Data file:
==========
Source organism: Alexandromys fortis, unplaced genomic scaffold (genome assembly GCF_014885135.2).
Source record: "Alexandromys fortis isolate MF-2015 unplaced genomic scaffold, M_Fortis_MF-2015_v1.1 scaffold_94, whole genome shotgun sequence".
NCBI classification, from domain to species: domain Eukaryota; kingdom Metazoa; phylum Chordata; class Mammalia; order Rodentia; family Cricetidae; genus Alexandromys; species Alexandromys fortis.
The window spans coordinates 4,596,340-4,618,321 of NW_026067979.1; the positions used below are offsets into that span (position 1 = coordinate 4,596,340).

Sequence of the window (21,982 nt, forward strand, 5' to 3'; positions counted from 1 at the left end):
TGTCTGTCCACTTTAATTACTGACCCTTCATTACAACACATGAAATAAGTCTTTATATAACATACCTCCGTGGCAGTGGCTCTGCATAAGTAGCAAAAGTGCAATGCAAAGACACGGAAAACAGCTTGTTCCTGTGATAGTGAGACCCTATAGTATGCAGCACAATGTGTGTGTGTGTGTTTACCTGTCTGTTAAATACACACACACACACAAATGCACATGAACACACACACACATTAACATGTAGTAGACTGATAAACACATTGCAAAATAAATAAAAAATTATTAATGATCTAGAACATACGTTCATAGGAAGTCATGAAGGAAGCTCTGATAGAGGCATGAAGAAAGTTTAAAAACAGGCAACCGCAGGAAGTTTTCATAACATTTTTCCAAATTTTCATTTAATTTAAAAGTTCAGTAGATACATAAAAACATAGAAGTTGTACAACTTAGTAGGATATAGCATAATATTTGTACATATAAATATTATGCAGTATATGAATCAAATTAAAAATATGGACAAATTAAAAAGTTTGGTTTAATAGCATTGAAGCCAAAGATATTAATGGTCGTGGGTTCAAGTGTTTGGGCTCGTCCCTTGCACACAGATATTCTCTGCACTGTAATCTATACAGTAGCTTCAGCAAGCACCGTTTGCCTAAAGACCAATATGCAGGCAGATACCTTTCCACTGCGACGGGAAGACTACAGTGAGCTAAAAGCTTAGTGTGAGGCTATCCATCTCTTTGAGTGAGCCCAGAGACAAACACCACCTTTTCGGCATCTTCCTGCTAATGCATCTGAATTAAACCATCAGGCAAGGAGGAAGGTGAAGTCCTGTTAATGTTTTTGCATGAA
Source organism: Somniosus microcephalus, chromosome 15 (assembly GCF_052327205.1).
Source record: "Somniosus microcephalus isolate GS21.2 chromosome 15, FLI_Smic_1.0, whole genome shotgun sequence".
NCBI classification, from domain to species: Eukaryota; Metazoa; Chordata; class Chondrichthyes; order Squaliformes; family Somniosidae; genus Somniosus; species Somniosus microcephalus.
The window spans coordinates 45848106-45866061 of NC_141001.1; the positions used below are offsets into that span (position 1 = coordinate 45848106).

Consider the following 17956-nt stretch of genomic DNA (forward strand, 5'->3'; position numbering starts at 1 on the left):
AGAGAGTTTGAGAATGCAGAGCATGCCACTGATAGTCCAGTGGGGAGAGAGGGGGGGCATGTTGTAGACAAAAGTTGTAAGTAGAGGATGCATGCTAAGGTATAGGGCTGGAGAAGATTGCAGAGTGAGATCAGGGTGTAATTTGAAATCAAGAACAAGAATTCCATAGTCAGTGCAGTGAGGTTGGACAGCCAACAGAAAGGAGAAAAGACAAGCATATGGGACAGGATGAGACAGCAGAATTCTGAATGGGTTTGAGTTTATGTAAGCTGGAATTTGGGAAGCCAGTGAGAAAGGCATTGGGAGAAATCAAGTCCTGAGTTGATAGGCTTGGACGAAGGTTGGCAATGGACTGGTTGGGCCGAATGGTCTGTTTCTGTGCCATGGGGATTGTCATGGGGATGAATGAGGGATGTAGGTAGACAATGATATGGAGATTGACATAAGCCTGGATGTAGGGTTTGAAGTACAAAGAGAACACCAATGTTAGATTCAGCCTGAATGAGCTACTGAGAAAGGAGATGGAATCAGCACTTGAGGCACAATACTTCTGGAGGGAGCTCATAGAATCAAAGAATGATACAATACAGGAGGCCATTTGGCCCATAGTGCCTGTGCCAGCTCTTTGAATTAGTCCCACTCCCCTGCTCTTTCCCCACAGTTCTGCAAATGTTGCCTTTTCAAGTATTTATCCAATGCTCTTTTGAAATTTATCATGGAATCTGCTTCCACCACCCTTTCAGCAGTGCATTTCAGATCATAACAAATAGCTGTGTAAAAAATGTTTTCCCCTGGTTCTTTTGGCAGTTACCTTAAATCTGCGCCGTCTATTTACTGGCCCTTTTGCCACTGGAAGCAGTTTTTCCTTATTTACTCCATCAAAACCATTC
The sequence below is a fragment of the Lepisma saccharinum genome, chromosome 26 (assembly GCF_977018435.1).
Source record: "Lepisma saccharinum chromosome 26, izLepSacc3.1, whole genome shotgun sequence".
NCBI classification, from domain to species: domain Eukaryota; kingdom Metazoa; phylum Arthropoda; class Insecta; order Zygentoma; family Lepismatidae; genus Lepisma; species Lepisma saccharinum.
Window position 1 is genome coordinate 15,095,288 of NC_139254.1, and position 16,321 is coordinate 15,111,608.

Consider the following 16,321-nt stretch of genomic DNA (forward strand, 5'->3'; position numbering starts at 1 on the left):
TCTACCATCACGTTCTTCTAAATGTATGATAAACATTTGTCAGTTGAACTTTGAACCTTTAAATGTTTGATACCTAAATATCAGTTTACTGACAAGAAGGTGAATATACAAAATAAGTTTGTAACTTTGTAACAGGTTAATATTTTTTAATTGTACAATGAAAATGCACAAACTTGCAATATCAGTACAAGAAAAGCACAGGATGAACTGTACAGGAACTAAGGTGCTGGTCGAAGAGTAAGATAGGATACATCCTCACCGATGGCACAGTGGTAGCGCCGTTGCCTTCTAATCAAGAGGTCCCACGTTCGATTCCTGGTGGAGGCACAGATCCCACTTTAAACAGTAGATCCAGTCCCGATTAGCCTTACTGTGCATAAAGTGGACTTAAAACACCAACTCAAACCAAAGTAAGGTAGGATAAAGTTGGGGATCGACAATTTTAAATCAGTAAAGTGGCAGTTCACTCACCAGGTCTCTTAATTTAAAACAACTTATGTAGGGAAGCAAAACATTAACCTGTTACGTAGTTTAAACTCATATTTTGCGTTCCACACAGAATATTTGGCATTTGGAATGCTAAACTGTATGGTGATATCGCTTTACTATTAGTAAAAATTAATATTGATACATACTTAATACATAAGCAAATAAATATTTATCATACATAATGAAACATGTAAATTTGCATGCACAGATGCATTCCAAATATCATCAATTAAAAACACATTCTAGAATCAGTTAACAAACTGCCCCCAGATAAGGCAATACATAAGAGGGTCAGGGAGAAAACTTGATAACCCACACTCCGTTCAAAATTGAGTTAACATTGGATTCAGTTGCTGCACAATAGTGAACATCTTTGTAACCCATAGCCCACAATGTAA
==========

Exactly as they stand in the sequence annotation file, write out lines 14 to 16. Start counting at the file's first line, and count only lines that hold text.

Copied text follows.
Source record: "Lepisma saccharinum chromosome 26, izLepSacc3.1, whole genome shotgun sequence".
NCBI classification, from domain to species: domain Eukaryota; kingdom Metazoa; phylum Arthropoda; class Insecta; order Zygentoma; family Lepismatidae; genus Lepisma; species Lepisma saccharinum.
Window position 1 is genome coordinate 15,095,288 of NC_139254.1, and position 16,321 is coordinate 15,111,608.